The Kids-and-Screens debate is about lots of things.
It's about distraction and addiction to quick hits of unpredictable pleasure and ego-boosts.
It's about consuming other people's creativity rather than making your own.
It's about being sedentary rather than active.
And 'Screen Time' is about Women and their Rights.
Each week I talk with accomplished and bright and thoughtful women, and have stopped being surprised when each is so so so racked with guilt and shame about screen time.
If the screen time is used to help make an obligation possible to fulfill - like cooking dinner or calling the pediatrician about that rash - then it's somewhat tolerable.
But when a mother wants to use screen time in order to do something that fulfills her like calling an old friend, or makes her day more pleasurable like taking a bath, then the fear and shame and guilt scream at full volume.
The particular fear I hear (and can experience myself!), is just like the fear I hear when talking with moms about their child's sleep or time outs or feeding them macs and cheese multiple nights per week.
Whether it's a baby's sleep or an 8 year old's Minecraft time, a core underlying fear is:
Will my taking care of myself equal my child suffering?
What I wish for every woman who is struggling with this fear and the resulting shame is that she trust that she can discern that for herself.
And if you need a little encouragement:
I believe that it is good for your children to see you taking care of yourself without apology.
I believe that you are entitled to a break to breathe.
I believe that if your children are of a particular age, it is very hard to breathe without someone or something else (a screen!) fully engaging their attention.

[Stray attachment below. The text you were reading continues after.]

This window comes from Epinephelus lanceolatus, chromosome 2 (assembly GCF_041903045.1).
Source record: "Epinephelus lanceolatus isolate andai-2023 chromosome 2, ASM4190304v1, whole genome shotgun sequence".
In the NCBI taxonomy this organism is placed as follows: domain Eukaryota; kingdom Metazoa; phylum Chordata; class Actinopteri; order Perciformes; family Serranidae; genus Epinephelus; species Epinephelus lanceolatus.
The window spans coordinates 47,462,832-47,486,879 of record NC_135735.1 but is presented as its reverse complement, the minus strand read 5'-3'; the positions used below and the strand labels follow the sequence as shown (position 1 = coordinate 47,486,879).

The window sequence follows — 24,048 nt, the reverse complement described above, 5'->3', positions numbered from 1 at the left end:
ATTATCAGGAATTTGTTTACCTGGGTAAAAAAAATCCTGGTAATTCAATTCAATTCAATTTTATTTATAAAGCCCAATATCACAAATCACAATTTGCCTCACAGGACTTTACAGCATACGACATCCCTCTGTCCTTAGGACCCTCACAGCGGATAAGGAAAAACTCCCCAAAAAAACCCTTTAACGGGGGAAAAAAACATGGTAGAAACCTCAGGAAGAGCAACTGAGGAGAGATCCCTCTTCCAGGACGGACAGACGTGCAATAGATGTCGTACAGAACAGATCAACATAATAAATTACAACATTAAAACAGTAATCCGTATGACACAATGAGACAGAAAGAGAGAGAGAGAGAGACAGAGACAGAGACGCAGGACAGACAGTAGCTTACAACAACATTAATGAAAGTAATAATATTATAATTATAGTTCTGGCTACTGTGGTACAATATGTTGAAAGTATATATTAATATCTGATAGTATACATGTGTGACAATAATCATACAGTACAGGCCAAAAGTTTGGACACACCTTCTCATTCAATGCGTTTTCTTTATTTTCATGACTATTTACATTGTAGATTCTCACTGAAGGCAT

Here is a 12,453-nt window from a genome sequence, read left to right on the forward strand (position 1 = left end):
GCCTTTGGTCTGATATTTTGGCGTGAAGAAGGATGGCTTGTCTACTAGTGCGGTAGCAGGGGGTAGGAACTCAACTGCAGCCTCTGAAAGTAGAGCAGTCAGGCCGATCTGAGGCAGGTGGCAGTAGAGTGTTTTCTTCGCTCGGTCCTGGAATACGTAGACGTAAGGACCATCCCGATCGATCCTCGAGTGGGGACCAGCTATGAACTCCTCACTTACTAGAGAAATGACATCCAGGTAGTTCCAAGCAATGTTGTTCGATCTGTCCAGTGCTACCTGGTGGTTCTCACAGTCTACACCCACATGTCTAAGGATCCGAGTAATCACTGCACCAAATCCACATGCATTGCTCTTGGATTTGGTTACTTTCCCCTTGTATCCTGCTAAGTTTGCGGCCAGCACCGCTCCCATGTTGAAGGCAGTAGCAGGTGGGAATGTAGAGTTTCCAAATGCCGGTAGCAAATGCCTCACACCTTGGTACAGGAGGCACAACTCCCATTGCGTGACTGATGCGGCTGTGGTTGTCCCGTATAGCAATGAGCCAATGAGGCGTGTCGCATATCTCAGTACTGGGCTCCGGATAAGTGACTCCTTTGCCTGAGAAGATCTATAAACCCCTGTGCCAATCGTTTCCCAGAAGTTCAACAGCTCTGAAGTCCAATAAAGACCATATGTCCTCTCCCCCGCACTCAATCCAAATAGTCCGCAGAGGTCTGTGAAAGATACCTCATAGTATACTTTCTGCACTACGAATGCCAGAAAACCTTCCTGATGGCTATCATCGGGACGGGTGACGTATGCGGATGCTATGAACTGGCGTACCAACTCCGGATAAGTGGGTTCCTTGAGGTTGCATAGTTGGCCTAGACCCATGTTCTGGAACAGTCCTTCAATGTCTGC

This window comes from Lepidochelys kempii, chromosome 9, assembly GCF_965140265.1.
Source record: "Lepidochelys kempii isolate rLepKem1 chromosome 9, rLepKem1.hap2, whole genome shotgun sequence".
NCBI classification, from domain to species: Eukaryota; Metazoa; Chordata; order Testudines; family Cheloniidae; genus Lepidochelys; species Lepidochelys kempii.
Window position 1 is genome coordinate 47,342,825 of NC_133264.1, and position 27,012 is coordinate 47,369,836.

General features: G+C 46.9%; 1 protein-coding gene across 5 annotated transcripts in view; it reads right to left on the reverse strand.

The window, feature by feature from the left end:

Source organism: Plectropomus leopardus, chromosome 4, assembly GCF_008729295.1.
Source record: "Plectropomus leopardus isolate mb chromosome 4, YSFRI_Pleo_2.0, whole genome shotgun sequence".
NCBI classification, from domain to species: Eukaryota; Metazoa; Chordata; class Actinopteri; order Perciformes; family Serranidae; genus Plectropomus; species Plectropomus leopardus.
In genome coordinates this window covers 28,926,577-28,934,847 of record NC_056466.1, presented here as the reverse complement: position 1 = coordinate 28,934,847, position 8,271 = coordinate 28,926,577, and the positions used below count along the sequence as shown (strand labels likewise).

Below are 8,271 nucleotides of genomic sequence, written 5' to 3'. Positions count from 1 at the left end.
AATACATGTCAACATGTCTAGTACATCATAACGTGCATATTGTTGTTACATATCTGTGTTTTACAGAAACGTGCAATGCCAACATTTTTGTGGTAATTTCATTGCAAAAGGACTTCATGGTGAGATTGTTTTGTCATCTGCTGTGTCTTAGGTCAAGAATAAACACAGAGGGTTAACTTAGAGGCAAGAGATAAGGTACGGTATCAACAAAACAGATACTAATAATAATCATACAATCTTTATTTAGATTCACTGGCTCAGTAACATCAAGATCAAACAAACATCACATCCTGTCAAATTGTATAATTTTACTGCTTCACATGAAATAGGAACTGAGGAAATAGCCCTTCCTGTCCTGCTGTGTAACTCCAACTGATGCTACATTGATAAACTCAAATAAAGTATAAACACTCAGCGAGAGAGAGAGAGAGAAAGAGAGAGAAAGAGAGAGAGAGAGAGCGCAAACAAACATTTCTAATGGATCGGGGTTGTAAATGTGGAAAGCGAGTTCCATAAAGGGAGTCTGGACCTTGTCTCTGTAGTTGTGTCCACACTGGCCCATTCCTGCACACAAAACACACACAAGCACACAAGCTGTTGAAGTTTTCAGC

I believe that our culture and systems create punishing expectations of mothers, and that we are entitled to be pissed off about that and reject the expectations.
I believe that if you need to feed your intellect, or nourish your body, or find adult humor in your day in order to be fulfilled, that you have a right to do that.
I believe that without feeling entitled to take care of ourselves, we fall into shame and despair because we can't live up to the do-it-all-and-be-okay-with-it expectations, and we are then, ironically, way more likely to escape into our own phones and surrender to putting our children in front of the TV for hours and days on end.
I know that it's scary to discern for yourself what the right balance is between honoring your own needs and being responsible to your children's needs.
That fear may not just be about the 'what will it do to my child's brain' worries, but within it might also be a more fruitful fear.
The fear of rebellion and self-determination and living as if you are entitled to a fulfilling life.
I hope you step into that fear, because it's a freeing fear.
I'll meet you there.
With love and optimism,